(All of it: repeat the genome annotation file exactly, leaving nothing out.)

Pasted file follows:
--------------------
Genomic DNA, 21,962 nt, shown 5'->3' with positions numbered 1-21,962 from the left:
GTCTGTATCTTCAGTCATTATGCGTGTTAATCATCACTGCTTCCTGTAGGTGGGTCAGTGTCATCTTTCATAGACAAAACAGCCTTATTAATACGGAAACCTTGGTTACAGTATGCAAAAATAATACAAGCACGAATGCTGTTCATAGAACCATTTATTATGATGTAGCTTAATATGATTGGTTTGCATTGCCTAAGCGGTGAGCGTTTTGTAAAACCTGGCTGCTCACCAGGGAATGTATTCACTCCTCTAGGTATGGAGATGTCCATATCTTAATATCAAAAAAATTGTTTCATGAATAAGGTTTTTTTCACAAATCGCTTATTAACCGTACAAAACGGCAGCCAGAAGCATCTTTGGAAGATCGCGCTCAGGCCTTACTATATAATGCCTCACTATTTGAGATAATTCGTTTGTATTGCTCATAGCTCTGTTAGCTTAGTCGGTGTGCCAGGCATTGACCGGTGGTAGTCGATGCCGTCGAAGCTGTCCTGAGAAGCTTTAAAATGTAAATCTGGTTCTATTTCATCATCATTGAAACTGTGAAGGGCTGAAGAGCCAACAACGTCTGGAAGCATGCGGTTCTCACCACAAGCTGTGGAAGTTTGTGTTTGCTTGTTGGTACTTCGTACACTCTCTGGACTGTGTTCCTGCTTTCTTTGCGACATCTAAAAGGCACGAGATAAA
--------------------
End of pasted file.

Genomic DNA, 21,962 nt, shown 5'->3' with positions numbered 1-21,962 from the left:
GTCTGTATCTTCAGTCATTATGCGTGTTAATCATCACTGCTTCCTGTAGGTGGGTCAGTGTCATCTTTCATAGACAAAACAGCCTTATTAATACGGAAACCTTGGTTACAGTATGCAAAAATAATACAAGCACGAATGCTGTTCATAGAACCATTTATTATGATGTAGCTTAATATGATTGGTTTGCATTGCCTAAGCGGTGAGCGTTTTGTAAAACCTGGCTGCTCACCAGGGAATGTATTCACTCCTCTAGGTATGGAGATGTCCATATCTTAATATCAAAAAAATTGTTTCATGAATAAGGTTTTTTTCACAAATCGCTTATTAACCGTACAAAACGGCAGCCAGAAGCATCTTTGGAAGATCGCGCTCAGGCCTTACTATATAATGCCTCACTATTTGAGATAATTCGTTTGTATTGCTCATAGCTCTGTTAGCTTAGTCGGTGTGCCAGGCATTGACCGGTGGTAGTCGATGCCGTCGAAGCTGTCCTGAGAAGCTTTAAAATGTAAATCTGGTTCTATTTCATCATCATTGAAACTGTGAAGGGCTGAAGAGCCAACAACGTCTGGAAGCATGCGGTTCTCACCACAAGCTGTGGAAGTTTGTGTTTGCTTGTTGGTACTTCGTACACTCTCTGGACTGTGTTCCTGCTTTCTTTGCGACATCTAAAAGGCACGAGATAAA